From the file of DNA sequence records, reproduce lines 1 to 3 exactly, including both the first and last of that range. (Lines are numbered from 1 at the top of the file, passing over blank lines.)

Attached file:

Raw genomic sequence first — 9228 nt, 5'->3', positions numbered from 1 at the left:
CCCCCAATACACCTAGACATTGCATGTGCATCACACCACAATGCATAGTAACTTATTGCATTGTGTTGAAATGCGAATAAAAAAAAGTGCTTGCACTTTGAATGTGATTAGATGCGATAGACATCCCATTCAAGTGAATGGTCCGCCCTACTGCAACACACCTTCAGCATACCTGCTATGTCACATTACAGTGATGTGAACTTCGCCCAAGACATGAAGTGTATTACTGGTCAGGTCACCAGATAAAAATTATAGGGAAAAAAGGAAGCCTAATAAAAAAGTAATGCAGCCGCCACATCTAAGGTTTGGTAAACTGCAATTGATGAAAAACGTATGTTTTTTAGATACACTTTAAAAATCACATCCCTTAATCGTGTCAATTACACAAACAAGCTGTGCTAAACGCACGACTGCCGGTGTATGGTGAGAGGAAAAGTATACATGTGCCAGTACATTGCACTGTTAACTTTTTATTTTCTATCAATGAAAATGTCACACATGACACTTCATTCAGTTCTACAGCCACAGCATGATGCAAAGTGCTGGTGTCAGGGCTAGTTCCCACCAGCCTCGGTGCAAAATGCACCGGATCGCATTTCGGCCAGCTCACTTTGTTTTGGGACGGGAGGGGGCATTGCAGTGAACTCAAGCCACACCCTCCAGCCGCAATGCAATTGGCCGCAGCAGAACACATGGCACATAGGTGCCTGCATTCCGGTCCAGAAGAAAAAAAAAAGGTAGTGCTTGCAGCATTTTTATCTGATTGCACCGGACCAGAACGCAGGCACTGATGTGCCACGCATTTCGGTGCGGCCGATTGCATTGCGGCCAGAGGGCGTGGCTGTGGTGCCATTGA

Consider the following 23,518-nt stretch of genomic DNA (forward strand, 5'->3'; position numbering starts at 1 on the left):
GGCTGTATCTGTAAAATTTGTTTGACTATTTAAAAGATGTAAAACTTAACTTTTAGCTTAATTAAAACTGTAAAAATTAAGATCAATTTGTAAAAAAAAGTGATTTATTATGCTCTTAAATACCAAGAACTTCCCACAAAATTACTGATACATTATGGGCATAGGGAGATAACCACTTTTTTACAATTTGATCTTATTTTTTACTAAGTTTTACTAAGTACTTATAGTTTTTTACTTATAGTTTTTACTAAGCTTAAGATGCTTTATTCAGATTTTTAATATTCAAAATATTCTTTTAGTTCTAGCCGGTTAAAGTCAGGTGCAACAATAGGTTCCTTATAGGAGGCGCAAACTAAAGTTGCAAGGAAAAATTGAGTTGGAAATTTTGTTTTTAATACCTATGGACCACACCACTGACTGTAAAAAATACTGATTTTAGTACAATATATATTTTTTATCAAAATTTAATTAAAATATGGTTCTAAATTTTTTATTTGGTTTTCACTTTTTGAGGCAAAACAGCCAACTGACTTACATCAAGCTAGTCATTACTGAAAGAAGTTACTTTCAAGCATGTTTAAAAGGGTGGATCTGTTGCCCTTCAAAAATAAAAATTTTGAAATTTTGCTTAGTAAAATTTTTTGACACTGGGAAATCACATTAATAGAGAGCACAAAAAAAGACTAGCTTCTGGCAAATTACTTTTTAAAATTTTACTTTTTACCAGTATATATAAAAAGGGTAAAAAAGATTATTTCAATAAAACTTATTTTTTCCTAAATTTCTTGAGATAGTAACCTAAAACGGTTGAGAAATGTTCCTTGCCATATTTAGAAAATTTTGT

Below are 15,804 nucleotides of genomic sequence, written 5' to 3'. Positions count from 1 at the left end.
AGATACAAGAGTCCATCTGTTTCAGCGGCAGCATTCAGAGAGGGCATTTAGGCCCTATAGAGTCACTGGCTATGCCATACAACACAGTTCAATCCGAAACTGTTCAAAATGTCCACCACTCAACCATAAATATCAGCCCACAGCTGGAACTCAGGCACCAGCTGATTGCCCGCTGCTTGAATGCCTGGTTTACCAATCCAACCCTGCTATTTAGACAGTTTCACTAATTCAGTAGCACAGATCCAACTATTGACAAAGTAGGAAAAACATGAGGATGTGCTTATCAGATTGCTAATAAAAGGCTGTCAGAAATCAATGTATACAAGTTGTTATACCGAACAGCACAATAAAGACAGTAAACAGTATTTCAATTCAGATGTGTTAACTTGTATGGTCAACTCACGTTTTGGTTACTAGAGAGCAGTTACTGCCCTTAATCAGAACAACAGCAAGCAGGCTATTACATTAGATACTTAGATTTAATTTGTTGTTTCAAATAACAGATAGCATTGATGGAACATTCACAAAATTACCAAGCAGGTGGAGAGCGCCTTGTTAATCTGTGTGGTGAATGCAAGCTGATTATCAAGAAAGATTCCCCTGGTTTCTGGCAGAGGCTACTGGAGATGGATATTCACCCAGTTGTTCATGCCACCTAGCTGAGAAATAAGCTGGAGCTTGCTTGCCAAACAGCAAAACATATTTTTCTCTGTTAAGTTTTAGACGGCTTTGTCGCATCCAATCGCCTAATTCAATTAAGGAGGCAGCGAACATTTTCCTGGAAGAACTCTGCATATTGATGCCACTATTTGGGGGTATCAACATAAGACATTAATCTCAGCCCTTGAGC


Raw genomic sequence first — 9228 nt, 5'->3', positions numbered from 1 at the left:
CCCCCAATACACCTAGACATTGCATGTGCATCACACCACAATGCATAGTAACTTATTGCATTGTGTTGAAATGCGAATAAAAAAAAGTGCTTGCACTTTGAATGTGATTAGATGCGATAGACATCCCATTCAAGTGAATGGTCCGCCCTACTGCAACACACCTTCAGCATACCTGCTATGTCACATTACAGTGATGTGAACTTCGCCCAAGACATGAAGTGTATTACTGGTCAGGTCACCAGATAAAAATTATAGGGAAAAAAGGAAGCCTAATAAAAAAGTAATGCAGCCGCCACATCTAAGGTTTGGTAAACTGCAATTGATGAAAAACGTATGTTTTTTAGATACACTTTAAAAATCACATCCCTTAATCGTGTCAATTACACAAACAAGCTGTGCTAAACGCACGACTGCCGGTGTATGGTGAGAGGAAAAGTATACATGTGCCAGTACATTGCACTGTTAACTTTTTATTTTCTATCAATGAAAATGTCACACATGACACTTCATTCAGTTCTACAGCCACAGCATGATGCAAAGTGCTGGTGTCAGGGCTAGTTCCCACCAGCCTCGGTGCAAAATGCACCGGATCGCATTTCGGCCAGCTCACTTTGTTTTGGGACGGGAGGGGGCATTGCAGTGAACTCAAGCCACACCCTCCAGCCGCAATGCAATTGGCCGCAGCAGAACACATGGCACATAGGTGCCTGCATTCCGGTCCAGAAGAAAAAAAAAAGGTAGTGCTTGCAGCATTTTTATCTGATTGCACCGGACCAGAACGCAGGCACTGATGTGCCACGCATTTCGGTGCGGCCGATTGCATTGCGGCCAGAGGGCGTGGCTGTGGTGCCATTGA

Consider the following 23,518-nt stretch of genomic DNA (forward strand, 5'->3'; position numbering starts at 1 on the left):